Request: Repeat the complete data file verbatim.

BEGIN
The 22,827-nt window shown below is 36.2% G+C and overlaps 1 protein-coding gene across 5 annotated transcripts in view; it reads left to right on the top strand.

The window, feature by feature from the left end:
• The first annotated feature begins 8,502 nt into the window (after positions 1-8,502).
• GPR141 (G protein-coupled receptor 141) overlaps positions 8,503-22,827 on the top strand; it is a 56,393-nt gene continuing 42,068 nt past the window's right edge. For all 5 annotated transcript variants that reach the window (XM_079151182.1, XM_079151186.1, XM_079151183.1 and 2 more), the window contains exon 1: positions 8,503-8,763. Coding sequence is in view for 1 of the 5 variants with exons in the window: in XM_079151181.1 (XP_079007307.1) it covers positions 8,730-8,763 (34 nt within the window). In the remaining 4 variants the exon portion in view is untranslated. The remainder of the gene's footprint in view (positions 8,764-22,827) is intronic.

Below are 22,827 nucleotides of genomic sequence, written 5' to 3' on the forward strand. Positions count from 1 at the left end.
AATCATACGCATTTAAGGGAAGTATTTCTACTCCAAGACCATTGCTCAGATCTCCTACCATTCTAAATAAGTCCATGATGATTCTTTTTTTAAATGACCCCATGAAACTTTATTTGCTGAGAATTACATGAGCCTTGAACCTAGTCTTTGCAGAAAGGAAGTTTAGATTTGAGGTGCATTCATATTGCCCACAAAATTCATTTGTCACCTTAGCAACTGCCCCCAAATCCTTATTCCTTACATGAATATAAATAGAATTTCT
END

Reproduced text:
The 22,827-nt window shown below is 36.2% G+C and overlaps 1 protein-coding gene across 5 annotated transcripts in view; it reads left to right on the top strand.

The window, feature by feature from the left end:
• The first annotated feature begins 8,502 nt into the window (after positions 1-8,502).
• GPR141 (G protein-coupled receptor 141) overlaps positions 8,503-22,827 on the top strand; it is a 56,393-nt gene continuing 42,068 nt past the window's right edge. For all 5 annotated transcript variants that reach the window (XM_079151182.1, XM_079151186.1, XM_079151183.1 and 2 more), the window contains exon 1: positions 8,503-8,763. Coding sequence is in view for 1 of the 5 variants with exons in the window: in XM_079151181.1 (XP_079007307.1) it covers positions 8,730-8,763 (34 nt within the window). In the remaining 4 variants the exon portion in view is untranslated. The remainder of the gene's footprint in view (positions 8,764-22,827) is intronic.

Below are 22,827 nucleotides of genomic sequence, written 5' to 3' on the forward strand. Positions count from 1 at the left end.
AATCATACGCATTTAAGGGAAGTATTTCTACTCCAAGACCATTGCTCAGATCTCCTACCATTCTAAATAAGTCCATGATGATTCTTTTTTTAAATGACCCCATGAAACTTTATTTGCTGAGAATTACATGAGCCTTGAACCTAGTCTTTGCAGAAAGGAAGTTTAGATTTGAGGTGCATTCATATTGCCCACAAAATTCATTTGTCACCTTAGCAACTGCCCCCAAATCCTTATTCCTTACATGAATATAAATAGAATTTCT